Canonical has made available the download links for Ubuntu 17.10 "Artful Aardvark". It comes with a range of new features, changes, and improvements including GNOME as the default desktop, Wayland display server by default, Optional X.org server session, Mesa 17.2 or Mesa 17.3, Linux kernel 4.13 or kernel 4.14, new Subiquity server installer, improved hardware support, new Ubuntu Server installer, switch to libinput, an always visible dock using Dash to Dock GNOME Shell extension, and Bluetooth improvements with a new BlueZ among others.
From a report: Multiple U.S. security consultants and other industry sources tell The Daily Beast customers are dropping their use of Kaspersky software all together, particularly in the financial sector, likely concerned that Russian spies can rummage through their files. Some security companies are being told to only provide U.S. products. And former Kaspersky employees describe the firm as reeling, with department closures and anticipation that researchers will jump ship soon. "We are under great pressure to only use American products no matter the technical or performance consequences," said a source in a cybersecurity firm which uses Kaspersky's anti-virus engine in its own services. The Daily Beast granted anonymity to some of the industry sources to discuss internal deliberations, as well as the former Kaspersky employees to talk candidly about recent events.
An anonymous reader quotes a report from Bloomberg: Within the upper echelons of many financial firms, there's a lot of soul searching as executives prepare to roll out a new generation of technology. Publicly, they're upbeat, predicting machines will perform almost all repetitive tasks, freeing humans to focus on more valuable pursuits. Privately, many confide to peers, consultants and sometimes journalists that they're worried about what will happen to their staffs -- and what to tell them. There's also uncertainty. Maybe it's all overblown, executives say, because the tech will be hard to implement and humans will find new roles. Or perhaps it's the beginning of the end for legions of professionals in one of the world's most lucrative fields. Can jobs held by office-dwelling millionaires disappear like those on factory floors? The result, is that employees aren't getting a clear message on what's to come.
For a rosy scenario, look to McKinsey & Co. In July, the consulting firm published a report estimating machines are ready to assume roughly a third of the work now performed by banks' rank and file. The authors framed it as positive: People will have more time to tend to clients, conduct research or brainstorm ideas. So far, it noted, firms at the forefront aren't slashing jobs. At JPMorgan Chase & Co., one of the most tech-savvy banks, Chief Executive Officer Jamie Dimon predicted in June that his workforce will more likely grow than shrink over the next 20 years. Technology may displace workers, he's said, but it also creates opportunities. Yet in interviews, about a dozen Wall Street executives and consultants responsible for deploying technologies -- and steeped in their capabilities -- were more bearish on humans. Machines will take over task after task, they said, and banks simply won't need nearly as many people.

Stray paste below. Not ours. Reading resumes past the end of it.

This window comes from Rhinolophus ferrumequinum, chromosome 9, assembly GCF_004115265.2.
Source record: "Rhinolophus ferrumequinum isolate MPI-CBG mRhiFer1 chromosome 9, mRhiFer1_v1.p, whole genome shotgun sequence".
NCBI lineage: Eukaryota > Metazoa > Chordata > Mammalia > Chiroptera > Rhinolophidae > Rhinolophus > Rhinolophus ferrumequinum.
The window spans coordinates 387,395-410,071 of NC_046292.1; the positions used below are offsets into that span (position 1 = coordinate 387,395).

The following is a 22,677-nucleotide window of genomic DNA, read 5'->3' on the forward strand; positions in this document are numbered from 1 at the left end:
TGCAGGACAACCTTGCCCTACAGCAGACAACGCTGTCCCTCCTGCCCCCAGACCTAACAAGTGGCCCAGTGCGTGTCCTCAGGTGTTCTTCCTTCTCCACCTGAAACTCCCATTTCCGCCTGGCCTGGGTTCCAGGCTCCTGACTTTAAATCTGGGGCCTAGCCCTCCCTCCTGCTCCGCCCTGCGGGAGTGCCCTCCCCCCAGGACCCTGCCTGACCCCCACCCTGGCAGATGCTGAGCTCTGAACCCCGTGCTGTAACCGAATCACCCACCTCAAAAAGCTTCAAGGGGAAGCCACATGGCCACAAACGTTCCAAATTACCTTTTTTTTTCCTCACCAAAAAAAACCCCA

The world's first floating offshore wind farm began delivering electricity to the Scottish grid today. "The 30MW installation, situated 25km (15.5mi) from Peterhead in Aberdeenshire, Scotland, will demonstrate that offshore wind energy can be harvested in deep waters, miles away from land, where installing giant turbines was once impractical or impossible," reports Ars Technica. "At peak capacity, the wind farm will produce enough electricity to power 20,000 Scottish homes." From the report: The installation, called Hywind Scotland, is also interesting because it was built by Statoil, a Norwegian mega-corporation known for offshore oil drilling. Statoil has pursued offshore wind projects in recent years, using the companyâ(TM)s experience building and managing infrastructure in difficult open sea conditions to its advantage. Hywind Scotland began producing power in September, and today it starts delivering electricity to the Scottish grid. Now, all that's left is for Statoil and its partner company Masdar to install a 1MWh lithium-ion battery, charmingly called âoeBatwind,â on shore. Batwind will help the offshore system regulate power delivery and optimize output. After a number of small demonstration projects, the five 6MW turbines are the first commercial turbines to lack a firm attachment to the seafloor. They're held in place using three giant suction anchors, which are commonly used in offshore oil drilling. Essentially, an enormous, empty, upside-down âoebucketâ is placed on the seafloor, and air is sucked out of the bucket, which forces the bucket downward, further into the seafloor sediment. The report mentions a 2013 video that shows how offshore wind farms work.
If you bought a Kindle e-book between April 2010 and May 2012, you might see some Amazon credit coming your way. The company is reportedly distributing funds from an antitrust lawsuit that it levied at Apple in 2013. From a report: Amazon has set up a website listing the available credits, and it has begun sending out emails this morning to U.S. customers who are eligible for a refund. Apple and a handful of book publishers, including Penguin, HarperCollins, Machete Book Group and Macmillan, were found guilty of conspiring to inflate the prices of e-books in order to weaken Amazon's grip on the market. While the book publishers settled out of court, Apple decided to fight the lawsuit and appealed several times. Eventually, it was ordered to pay a total of $450 million in the protracted antitrust case.